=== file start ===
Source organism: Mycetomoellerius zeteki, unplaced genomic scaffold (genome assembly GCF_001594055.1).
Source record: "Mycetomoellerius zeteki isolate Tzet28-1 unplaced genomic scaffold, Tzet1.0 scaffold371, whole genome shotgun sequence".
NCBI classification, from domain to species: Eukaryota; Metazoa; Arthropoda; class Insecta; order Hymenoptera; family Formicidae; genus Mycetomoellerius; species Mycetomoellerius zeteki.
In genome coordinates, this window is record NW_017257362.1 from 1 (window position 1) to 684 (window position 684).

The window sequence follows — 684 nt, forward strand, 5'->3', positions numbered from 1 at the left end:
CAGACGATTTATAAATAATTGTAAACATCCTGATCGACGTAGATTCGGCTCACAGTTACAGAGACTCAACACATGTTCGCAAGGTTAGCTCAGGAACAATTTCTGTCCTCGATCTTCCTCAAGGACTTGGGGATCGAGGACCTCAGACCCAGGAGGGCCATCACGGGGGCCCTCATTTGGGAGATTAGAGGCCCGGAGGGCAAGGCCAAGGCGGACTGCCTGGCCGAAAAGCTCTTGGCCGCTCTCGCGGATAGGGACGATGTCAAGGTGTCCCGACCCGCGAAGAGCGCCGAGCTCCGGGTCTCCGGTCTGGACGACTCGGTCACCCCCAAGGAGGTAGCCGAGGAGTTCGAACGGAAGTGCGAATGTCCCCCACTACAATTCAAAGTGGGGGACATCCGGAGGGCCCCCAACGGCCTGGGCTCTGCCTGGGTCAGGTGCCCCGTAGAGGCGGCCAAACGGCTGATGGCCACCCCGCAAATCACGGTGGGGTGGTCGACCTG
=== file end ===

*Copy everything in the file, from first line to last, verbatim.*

Source organism: Mycetomoellerius zeteki, unplaced genomic scaffold (genome assembly GCF_001594055.1).
Source record: "Mycetomoellerius zeteki isolate Tzet28-1 unplaced genomic scaffold, Tzet1.0 scaffold371, whole genome shotgun sequence".
NCBI classification, from domain to species: Eukaryota; Metazoa; Arthropoda; class Insecta; order Hymenoptera; family Formicidae; genus Mycetomoellerius; species Mycetomoellerius zeteki.
In genome coordinates, this window is record NW_017257362.1 from 1 (window position 1) to 684 (window position 684).

The window sequence follows — 684 nt, forward strand, 5'->3', positions numbered from 1 at the left end:
CAGACGATTTATAAATAATTGTAAACATCCTGATCGACGTAGATTCGGCTCACAGTTACAGAGACTCAACACATGTTCGCAAGGTTAGCTCAGGAACAATTTCTGTCCTCGATCTTCCTCAAGGACTTGGGGATCGAGGACCTCAGACCCAGGAGGGCCATCACGGGGGCCCTCATTTGGGAGATTAGAGGCCCGGAGGGCAAGGCCAAGGCGGACTGCCTGGCCGAAAAGCTCTTGGCCGCTCTCGCGGATAGGGACGATGTCAAGGTGTCCCGACCCGCGAAGAGCGCCGAGCTCCGGGTCTCCGGTCTGGACGACTCGGTCACCCCCAAGGAGGTAGCCGAGGAGTTCGAACGGAAGTGCGAATGTCCCCCACTACAATTCAAAGTGGGGGACATCCGGAGGGCCCCCAACGGCCTGGGCTCTGCCTGGGTCAGGTGCCCCGTAGAGGCGGCCAAACGGCTGATGGCCACCCCGCAAATCACGGTGGGGTGGTCGACCTG